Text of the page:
We estimate approximately 0.4 million barrels per day (b/d) of crude oil production went offline in Libya in late December. This outage contributed to the increase in the Brent spot price to $89 per barrel (b) as of January 18, 2022, from a December average of $74/b. In addition, protests in Kazakhstan have likely also put upward pressure on the Brent crude oil price as a result of the increased risk of outages in that country. We estimate that combined OPEC unplanned production outages increased in December and likely will increase in January as a result of the outages in Libya. Nonetheless, we forecast OPEC crude oil and total liquid fuels production will increase by 2.7 million b/d in 2022 to 34.3 million b/d and that OPEC will still hold more spare production capacity than historical averages.
Although crude oil production averaged nearly 1.2 million b/d in Libya during 2021, political disputes continue to create considerable uncertainty. In December 2021, production averaged less than 1.1 million b/d because armed militants shut in an estimated 370,000 b/d from the four key oil fields in the southwestern part of the country. Most of the shut-in production was from the Sharara field. We estimate that OPEC unplanned outages increased to 2.2 million b/d in December 2021 as a result of these outages (Figure 1). In addition, ongoing maintenance issues on the country’s aging infrastructure also continue to limit oil production in Libya, and political risk is heightened as a result of the indefinite delay in Libya’s presidential and parliamentary elections that were scheduled for December 24, 2021.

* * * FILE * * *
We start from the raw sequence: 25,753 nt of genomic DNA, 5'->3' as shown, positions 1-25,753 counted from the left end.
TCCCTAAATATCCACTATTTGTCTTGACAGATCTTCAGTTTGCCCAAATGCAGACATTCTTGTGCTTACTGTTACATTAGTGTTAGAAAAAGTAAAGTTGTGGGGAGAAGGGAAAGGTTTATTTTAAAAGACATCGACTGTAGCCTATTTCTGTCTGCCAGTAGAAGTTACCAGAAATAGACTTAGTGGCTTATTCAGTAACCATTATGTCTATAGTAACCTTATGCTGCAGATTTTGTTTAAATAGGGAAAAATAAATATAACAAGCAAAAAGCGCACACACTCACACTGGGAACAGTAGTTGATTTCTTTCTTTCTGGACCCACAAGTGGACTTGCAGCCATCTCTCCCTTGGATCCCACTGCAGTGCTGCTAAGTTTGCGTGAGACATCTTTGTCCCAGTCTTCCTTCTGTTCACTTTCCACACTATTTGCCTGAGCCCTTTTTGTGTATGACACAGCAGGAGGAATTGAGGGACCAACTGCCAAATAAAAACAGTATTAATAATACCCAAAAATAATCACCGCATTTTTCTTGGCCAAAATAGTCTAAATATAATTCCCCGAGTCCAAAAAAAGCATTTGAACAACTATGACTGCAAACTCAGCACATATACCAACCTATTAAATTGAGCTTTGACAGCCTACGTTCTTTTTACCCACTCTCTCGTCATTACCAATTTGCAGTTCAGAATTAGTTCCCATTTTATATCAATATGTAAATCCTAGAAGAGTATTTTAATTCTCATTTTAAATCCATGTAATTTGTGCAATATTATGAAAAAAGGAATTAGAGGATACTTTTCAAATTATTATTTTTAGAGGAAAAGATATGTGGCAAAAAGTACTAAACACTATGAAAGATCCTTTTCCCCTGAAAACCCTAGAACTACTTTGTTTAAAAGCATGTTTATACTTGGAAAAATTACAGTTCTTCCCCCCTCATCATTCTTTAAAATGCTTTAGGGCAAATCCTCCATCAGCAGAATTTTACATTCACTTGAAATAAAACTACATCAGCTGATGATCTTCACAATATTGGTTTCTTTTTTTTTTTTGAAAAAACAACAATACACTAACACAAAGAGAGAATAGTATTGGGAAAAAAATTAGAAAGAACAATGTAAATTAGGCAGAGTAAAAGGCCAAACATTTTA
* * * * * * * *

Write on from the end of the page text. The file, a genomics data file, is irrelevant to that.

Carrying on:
Despite the recent increase in unplanned outages, we estimate that OPEC members still hold higher-than-average spare production capacity (Figure 2). The extent to which OPEC member countries use their available production capacity is often an indicator of how tight global oil markets are. We define spare capacity as the volume of production that can be brought online within 30 days and sustained for a subsequent 90 days. Our estimate of OPEC spare capacity indicates the market's ability to respond to potential crises that reduce oil supplies.
We recently reassessed OPEC spare capacity and how total production capacity has changed since the OPEC+ agreement was implemented in May 2020. A review of available total production capacity indicated that our previous assessment was overestimating surplus production capacity. In our January Short-Term Energy Outlook (STEO), we revised our estimates of OPEC surplus crude oil production capacity beginning in 2020, and we now estimate that OPEC surplus production capacity averaged over 6.0 million b/d in 2021. This downward revision is 1.1 million b/d less than estimated in last month’s STEO, but it is still considerably more than the average surplus capacity of 2.2 million b/d between 2012 and 2019. We forecast that OPEC surplus production capacity will average 4.0 million b/d in 2022, 1.2 million b/d less than in last month’s STEO, and 3.9 million b/d in 2023, reflecting both the downward revision and increasing OPEC output.